A childfree weekend, and anyone who knows me knows that this means work and movies. I'm slogging away on formatting two extremely interesting Visual Arts PhD theses and correcting volume two of Mary Gilmore's Collected Verse, and somehow trying to write a course plan for a casual book arts gig that has been dangled in front of me like a plump juicy worm on a hook. The hook is, of course, less time to work on my own project, but I'd be a stupid fishie for not snapping it up to savour that juicy wormy goodness amidst the tang of metal and my own blood. This will be my first proper teaching gig (as opposed to recreational adult classes) and of course I'll put way too much work into preparing for it, but c'est la vie.
Best Beloved and I went to the movies last night and ran into some friends at the cinema. 'I thought you never had time to go to the movies' she said. 'No,' I cheerfully replied. 'Movies are the things I do make time for, while everything else suffers.' So I take this moment to apologise to anyone I've been neglecting. When I down tools on a child-free weekend, I need dark rooms and Dolby sound, not people. But I will get more social soon, especially when I start getting out and about with the new academic year.
So, movies. Last night we saw Stranger than Fiction, and this morning I saw (by myself) Perfume. On friday night BB went to Pan's Labyrinth, which he really liked (I had to drive Bumblebee to meet his father, who was running late).
I came out of Stranger than Fiction and just wanted to turn around and go back in and watch it again, because now that I know what happens, I want to sit through it and really watch. And listen. And think. It's great. I don't want to give any spoilers; anyone who loves literature, or has had any experience with authors, writing or humanities academia should see this movie.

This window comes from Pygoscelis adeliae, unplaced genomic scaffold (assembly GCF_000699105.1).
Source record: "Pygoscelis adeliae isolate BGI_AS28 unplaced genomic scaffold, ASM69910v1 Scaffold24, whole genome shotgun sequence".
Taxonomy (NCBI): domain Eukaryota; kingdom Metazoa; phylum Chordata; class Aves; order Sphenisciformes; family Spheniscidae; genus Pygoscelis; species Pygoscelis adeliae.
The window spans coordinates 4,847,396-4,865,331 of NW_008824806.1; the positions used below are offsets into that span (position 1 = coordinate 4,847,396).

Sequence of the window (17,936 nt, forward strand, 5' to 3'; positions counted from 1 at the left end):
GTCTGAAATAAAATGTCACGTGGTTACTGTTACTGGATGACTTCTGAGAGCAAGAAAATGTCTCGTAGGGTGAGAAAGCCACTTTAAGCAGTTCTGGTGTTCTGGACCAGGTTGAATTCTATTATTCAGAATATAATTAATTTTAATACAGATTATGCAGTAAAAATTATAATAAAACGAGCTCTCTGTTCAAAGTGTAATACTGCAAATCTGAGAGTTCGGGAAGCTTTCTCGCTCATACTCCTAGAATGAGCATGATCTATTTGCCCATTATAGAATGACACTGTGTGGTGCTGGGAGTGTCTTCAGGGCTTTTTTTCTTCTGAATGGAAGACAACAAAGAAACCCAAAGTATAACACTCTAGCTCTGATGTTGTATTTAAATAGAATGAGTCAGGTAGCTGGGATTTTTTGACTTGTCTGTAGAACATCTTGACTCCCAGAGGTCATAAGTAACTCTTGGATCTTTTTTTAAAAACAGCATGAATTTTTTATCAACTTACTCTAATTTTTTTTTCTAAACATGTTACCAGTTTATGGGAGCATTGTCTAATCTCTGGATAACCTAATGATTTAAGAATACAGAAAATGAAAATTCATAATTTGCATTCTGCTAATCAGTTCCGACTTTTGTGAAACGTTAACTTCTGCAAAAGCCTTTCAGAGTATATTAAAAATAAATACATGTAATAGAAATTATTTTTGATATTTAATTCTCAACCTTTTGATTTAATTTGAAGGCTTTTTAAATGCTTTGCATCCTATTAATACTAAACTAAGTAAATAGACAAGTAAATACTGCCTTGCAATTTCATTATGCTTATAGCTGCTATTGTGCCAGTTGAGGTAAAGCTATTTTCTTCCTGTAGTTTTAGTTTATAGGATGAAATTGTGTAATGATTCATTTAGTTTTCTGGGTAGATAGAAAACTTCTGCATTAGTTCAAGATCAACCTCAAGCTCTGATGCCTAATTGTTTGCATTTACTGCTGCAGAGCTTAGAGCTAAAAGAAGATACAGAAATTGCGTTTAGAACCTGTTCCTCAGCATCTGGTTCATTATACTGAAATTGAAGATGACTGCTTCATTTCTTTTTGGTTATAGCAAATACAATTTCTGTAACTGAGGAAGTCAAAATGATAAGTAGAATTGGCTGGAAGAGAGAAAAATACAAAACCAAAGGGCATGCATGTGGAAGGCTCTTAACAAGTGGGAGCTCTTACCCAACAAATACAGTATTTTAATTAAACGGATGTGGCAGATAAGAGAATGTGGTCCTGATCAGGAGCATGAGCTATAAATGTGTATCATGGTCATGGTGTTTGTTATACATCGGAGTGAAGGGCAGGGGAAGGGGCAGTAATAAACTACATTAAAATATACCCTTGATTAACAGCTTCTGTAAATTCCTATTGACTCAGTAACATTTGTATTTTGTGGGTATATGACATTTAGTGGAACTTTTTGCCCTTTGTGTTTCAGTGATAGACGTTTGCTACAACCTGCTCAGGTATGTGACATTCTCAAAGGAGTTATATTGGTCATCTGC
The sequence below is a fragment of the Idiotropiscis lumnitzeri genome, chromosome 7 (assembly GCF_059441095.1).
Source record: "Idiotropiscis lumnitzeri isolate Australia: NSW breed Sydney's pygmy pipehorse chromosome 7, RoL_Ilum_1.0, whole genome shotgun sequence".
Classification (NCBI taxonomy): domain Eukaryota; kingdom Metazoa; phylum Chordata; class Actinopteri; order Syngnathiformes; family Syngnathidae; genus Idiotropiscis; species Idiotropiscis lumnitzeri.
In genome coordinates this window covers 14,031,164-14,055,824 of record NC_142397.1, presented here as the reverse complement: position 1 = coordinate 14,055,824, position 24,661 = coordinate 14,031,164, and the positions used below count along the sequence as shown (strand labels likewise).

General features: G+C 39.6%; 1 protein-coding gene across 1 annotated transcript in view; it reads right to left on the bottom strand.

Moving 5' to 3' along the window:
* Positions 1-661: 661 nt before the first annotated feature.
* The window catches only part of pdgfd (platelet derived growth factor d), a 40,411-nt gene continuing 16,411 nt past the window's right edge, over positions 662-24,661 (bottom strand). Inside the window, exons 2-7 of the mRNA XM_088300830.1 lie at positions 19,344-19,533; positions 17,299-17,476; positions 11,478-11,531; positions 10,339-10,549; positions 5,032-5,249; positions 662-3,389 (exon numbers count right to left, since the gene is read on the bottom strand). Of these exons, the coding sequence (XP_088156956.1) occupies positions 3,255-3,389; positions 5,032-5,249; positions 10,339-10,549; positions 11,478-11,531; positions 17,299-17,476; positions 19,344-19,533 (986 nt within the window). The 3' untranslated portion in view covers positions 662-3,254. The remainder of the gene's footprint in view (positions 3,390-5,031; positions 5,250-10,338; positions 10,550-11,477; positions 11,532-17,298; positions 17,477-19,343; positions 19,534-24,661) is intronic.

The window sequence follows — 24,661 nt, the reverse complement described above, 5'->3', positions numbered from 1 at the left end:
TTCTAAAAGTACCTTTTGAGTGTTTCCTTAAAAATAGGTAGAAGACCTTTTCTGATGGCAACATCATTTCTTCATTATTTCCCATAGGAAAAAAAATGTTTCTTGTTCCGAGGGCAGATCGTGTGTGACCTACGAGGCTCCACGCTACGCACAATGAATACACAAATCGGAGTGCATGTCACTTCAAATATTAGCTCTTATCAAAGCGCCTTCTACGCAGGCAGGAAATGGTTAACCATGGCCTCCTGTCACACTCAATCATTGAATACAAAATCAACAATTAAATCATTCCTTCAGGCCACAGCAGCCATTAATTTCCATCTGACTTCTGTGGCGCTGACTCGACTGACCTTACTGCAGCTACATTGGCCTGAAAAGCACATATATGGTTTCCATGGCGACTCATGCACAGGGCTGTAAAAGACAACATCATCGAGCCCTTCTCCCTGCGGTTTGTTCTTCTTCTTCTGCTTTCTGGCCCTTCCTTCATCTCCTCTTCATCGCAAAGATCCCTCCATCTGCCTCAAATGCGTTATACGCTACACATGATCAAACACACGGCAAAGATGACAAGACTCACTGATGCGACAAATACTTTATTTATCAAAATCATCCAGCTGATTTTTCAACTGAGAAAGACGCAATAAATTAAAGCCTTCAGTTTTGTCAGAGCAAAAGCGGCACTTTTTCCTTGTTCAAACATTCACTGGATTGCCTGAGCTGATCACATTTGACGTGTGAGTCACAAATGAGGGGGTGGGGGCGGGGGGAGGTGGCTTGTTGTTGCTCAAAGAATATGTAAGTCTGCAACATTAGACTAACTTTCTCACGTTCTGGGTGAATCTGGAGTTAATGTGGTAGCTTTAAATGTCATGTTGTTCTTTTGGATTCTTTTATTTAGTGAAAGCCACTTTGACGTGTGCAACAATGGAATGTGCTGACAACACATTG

It's also the best thing Will Farrell has *ever* done to date. I'm not a fan of his movie choices, he seems to have graduated from the Mel Brooks school of comedy, a thing that make my toes curl in revulsion. But here he hits the right note, constantly. And one of the most interesting moments last night was the cinema audience's reaction during his proposition scene. I don't know if that was because the last three rows were newly-minted adolescents, or if it happens at every screening. I'll find out if I go back.
Emma Thompson is brilliant as a frustrated author; what other woman would let strings of her own spit stretch out on-screen? I also really enjoyed Dustin Hoffman's character, his academic ego and his pursuit of the best story at any cost.
Hoffman is also in Perfume: the Story of a Murderer, although the single-mindedness he shows in Stranger than Fiction is now the attribute of a different cast member: Ben Whishaw, who plays Jean-Baptiste Grenouille, and is far too pretty for the role, no matter how much sludge they fling over him. I did enjoy the dirty fingernails.
If anyone still needs proof that the printed word has exceptional powers, this adaptation is it. The book is marvellous in its evocativeness; the movie is stunningly beautiful, but lacking the space to let the imagination really sense the smells. Maybe it's the combination of a visual feast with a musical score; there just isn't room for scent. And they cropped all the really interesting bits out, and dwelt upon parts that translated to sight for far too long. Two and a half hours, and I felt it about three-quarters of the way through.
I came out of Perfume glad to have seen it, but not interested in ever really seeing it again, not while I've got that magical book on my shelf. It is worth seeing, if only the once. I enjoyed recognising the talent, such Alan Rickman (swoon), John Hurt, and having a flash of recognition at seeing Rachel Hurd-Wood, who played Wendy in the last version of Peter Pan. My, she's growing up. And the location shots are fabulous, especially on the big screen. But if you love the book, as I do, lock up your heart, go with caution, and you'll come out intact. Otherwise, go and see Stranger than Fiction, and hopefully come out elated. And don't forget to tell me what you think of them...